People often say that Los Angeles doesn’t have seasons. It’s true that we don’t experience the conspicuous cycle of spring-summer-fall-winter. But by slowing down, taking walks, and paying attention, I’ve come to cherish the rhythm of our micro-seasons and the fleeting moments of sensory experience they offer. For a couple of weeks in February I spend as much time as possible inhaling the sweet-scented citrus blossoms and pink jasmine, while in May I marvel at the explosion of purple jacaranda flowers before they descend onto the pavement.
Right now we’re in the midst of two fantastically overlapping seasons: the elder trees are covered in creamy blooms and the loquat fruits are ripening into juicy golden orbs. Which means my kitchen is filled with an intoxicatingly fragrant vat of steeping elderflower cordial, the beginnings of an elderflower liqueur, and 25 pounds of loquats plucked from our cousins’ tree. It seemed only natural to celebrate this moment and combine these flowers and fruits in the form of a cocktail.
Fresh loquats and elderflower liqueur make excellent partners; both have a delicate yet complex flavor that brings to mind flowers and citrus, as well as fruits like peach, pear, lychee, passion fruit, and grape. (There are 800 loquat cultivars so flavors vary!) Because my elderflower liqueur is not yet ready, for this recipe I used St-Germain. Some years I make small batch of homemade elderflower liqueur if I have extra blossoms leftover from another project. (Hank Shaw has a nice liqueur recipe.) However, my homemade bottle rarely lasts very long and St-Germain is so reliably exquisite that I’m just as happy to use that.
For those of you who don’t have access to loquats, you might bookmark this recipe for later in the summer when you can substitute a small peach.
Elderflower and Loquat Daiquiri
3 to 6 loquats, depending on size
1/2 ounce fresh lime juice (see Note)
2 dashes orange bitters
3/4 ounce elderflower liqueur, such as St-Germain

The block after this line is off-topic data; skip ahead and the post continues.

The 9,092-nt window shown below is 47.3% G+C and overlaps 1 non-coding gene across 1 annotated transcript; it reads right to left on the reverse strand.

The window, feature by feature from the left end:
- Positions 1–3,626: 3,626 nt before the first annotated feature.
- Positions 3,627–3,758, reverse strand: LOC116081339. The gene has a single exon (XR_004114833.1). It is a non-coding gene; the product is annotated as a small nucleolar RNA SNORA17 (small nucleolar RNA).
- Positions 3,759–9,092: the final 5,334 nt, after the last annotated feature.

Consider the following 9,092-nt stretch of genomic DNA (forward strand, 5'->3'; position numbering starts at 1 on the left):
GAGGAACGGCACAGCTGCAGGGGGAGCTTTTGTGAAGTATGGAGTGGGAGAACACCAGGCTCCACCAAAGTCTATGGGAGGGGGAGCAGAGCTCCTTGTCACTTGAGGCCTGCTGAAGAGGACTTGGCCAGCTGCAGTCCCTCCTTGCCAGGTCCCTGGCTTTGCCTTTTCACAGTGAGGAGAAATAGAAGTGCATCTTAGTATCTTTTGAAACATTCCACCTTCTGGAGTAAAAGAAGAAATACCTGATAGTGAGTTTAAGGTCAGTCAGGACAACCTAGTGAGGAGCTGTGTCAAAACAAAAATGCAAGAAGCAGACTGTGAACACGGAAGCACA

2 ounces white rum
Small loquat, for garnish
Cut the loquats in half; remove and discard the seeds. Muddle the loquat halves and lime juice in the bottom of a cocktail shaker. Add the bitters, elderflower liqueur, and rum. Fill the shaker with ice and shake vigorously. Fine strain into a chilled cocktail glass. To garnish, cut a small slit into the loquat and perch it on the rim of the glass.
• Note: Depending on how sweet or sour your loquats are, you may want to adjust the amount of lime juice to strike the right balance for your tastes.
• Variation: To make a fizzy drink, strain the cocktail into an ice-filled highball glass. Top with club soda and garnish.
Makes 1 drink
p.s. If you’re in the LA area and want to learn how to use elderflowers and loquats for food, drinks, and herbal medicine, I have two upcoming workshops for you:
• April 11th I’m teaching a Wildcrafting with Elderflowers class with my friend Rebecca Altman from Kings Road Apothecary. We’ll feed you elderflower cocktails and cake and, more importantly, you’ll come away with a deep understanding of how to gather and use elderflowers for pleasure and healing.
• April 19th I’m teaching a Loquat Celebration and Workshop with Otherwild. We’ll meet under a loquat tree for loquat lore, tastings, and foraging tips, and then you’ll make your own loquat liqueur, cocktail, and fermented ketchup/chutney.